Monday, October 10, 2011

Differences Between the Tea Party and Occupy Wall Street

The most obvious difference between the Tea Party, which I support because it opposes Obamacare, and the Occupy Wall Street protests is that, in twentieth-century terms, one's generally on the right and the other's completely on the left. So, if you think that the twentieth century's right and left wings are increasingly irrelevant to present concerns, what's the difference?

Here's a big part of the difference: http://www.theblaze.com/stories/increasingly-debauched-are-sex-drugs-poor-sanitation-eclipsing-occupy-wall-street/. (Warning: if you scroll all the way down, this blog post contains an obscene snapshot.)

Any time a group succeeds in generating "movement" among all kinds of people, we can expect to see all kinds of people doing things the founders of the group wouldn't have advised them to do. However, by and large, what Tea Partiers do is send e-mails and sponsor politicians. Some of the e-mails I've received from fellow Tea Partiers are pretty bizarre, but by and large the movement seems reasonable. And, uh, clean.

What does a Tea Partier look like? They come in all ages and colors. I'm forty-something, somewhere between the average size for White American women my age and the average size for American women in general. Usually I dress like a teacher. Once in a while I dress like a student, just because I still can. I have a low voice and tend to speak softly. Most people my age are either nearsighted or farsighted; I still have decent vision at all ranges without glasses, but as I get older my astigmatism is getting worse, which means I'll probably seem nearsighted if I look up at you from a desk, or farsighted if I stop on the street to speak to you. It takes me a minute or two to shift focus.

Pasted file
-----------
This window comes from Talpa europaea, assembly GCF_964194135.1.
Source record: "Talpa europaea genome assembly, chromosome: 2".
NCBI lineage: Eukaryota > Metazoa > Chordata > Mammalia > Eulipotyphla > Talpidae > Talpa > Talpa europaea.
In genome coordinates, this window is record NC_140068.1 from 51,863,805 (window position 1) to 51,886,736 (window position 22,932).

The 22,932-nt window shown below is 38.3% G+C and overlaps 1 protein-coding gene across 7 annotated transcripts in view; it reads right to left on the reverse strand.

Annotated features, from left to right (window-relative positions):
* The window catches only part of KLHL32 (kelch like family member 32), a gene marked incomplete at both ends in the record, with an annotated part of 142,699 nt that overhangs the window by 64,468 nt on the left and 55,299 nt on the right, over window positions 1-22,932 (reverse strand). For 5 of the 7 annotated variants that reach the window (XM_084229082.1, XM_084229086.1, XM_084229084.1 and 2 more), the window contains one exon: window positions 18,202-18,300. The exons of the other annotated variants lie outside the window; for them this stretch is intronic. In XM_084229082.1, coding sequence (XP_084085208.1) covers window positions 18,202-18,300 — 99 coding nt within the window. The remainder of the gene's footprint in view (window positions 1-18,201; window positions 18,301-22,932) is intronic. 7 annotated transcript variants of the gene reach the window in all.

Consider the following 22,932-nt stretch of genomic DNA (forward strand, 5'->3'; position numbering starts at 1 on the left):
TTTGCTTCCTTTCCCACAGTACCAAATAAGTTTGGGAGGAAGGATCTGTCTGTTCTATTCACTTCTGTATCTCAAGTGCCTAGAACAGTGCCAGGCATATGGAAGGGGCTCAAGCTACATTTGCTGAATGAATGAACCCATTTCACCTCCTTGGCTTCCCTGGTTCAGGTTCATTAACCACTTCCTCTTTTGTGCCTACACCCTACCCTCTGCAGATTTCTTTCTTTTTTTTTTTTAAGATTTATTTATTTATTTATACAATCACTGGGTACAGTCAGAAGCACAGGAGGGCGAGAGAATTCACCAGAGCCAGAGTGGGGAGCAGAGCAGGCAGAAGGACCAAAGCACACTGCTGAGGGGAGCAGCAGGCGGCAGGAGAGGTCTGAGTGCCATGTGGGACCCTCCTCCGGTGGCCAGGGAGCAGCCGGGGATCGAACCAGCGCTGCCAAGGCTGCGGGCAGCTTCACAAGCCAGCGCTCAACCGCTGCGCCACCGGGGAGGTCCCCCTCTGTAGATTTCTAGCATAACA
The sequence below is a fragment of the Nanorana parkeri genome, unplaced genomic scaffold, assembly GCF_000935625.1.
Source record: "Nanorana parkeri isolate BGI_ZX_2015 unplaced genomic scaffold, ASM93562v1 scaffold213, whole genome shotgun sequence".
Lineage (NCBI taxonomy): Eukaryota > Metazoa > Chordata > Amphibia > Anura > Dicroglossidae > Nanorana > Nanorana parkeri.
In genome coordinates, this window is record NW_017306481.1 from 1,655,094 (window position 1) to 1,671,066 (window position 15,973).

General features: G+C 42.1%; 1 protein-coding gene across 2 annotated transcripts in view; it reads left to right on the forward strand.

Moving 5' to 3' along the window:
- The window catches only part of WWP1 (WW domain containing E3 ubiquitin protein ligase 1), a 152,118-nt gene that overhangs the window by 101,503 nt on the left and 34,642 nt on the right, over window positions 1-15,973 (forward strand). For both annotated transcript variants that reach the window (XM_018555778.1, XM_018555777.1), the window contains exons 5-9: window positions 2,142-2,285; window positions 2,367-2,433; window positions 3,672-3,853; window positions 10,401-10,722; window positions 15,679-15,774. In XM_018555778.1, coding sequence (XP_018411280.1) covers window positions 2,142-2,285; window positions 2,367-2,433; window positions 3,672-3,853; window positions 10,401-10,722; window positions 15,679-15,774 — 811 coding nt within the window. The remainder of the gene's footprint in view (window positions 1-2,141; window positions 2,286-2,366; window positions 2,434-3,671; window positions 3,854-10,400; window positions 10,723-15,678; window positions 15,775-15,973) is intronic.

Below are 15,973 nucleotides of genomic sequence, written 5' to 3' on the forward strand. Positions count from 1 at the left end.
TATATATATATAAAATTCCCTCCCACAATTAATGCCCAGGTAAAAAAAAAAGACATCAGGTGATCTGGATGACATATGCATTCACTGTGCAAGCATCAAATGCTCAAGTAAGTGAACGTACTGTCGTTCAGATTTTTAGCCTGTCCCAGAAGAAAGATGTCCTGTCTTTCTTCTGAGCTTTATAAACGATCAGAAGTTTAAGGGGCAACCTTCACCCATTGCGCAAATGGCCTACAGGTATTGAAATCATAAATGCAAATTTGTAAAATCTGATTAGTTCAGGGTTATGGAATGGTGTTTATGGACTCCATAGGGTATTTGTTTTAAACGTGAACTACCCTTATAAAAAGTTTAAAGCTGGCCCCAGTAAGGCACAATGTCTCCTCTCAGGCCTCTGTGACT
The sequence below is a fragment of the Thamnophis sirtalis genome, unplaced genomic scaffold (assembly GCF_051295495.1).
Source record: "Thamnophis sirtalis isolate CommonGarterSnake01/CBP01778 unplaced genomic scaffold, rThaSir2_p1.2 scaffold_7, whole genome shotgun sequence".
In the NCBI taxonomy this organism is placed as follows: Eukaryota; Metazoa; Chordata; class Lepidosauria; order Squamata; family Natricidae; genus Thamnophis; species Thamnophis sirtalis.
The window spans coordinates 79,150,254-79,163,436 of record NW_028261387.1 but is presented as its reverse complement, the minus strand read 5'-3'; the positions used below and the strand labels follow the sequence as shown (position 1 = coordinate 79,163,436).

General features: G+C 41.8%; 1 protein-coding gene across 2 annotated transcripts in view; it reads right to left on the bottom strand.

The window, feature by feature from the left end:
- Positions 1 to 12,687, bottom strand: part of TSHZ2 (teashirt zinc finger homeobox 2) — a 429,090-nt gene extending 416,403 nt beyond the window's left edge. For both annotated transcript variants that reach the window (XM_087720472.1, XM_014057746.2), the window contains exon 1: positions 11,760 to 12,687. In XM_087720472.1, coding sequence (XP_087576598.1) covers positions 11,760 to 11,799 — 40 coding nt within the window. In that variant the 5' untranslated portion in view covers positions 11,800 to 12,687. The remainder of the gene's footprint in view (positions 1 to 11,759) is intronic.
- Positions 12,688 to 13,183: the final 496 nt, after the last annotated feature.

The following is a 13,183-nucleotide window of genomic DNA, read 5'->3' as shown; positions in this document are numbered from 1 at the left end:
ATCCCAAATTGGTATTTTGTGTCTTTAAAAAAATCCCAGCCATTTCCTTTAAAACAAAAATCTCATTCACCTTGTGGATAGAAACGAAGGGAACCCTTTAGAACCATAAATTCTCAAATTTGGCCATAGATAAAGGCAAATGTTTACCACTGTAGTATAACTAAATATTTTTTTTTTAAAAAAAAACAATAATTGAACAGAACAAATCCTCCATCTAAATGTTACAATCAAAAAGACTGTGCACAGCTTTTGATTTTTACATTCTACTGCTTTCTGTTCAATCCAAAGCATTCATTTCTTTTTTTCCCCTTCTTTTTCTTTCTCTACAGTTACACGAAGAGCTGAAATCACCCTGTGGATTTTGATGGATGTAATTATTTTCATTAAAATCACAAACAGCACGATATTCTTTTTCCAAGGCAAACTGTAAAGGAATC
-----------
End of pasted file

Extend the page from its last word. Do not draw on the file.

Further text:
Most of the time, for me, a raucous protest would be to make full eye contact, project my voice, and say something that begins "Excuse me, Sir/Ma'am..." I'm Irish; I believe in using force when necessary, but I believe patience and gentleness are better.

I like the term "liberal" and think it should be reclaimed as a word that never really belonged to the twentieth century's left wing. It means free-spirited, free-thinking, and generous. It accurately describes someone who thinks the United States moved too far toward the twentieth century left, but did so for good reasons. It means I think all politicians who've supported Obamacare need to be in completely different lines of work, possibly even in different countries, but there's no need to be mean about it.

And if I were stricken with diarrhea on a city street, I might have to duck behind someone else's car, but I would at least look for a garbage bag first.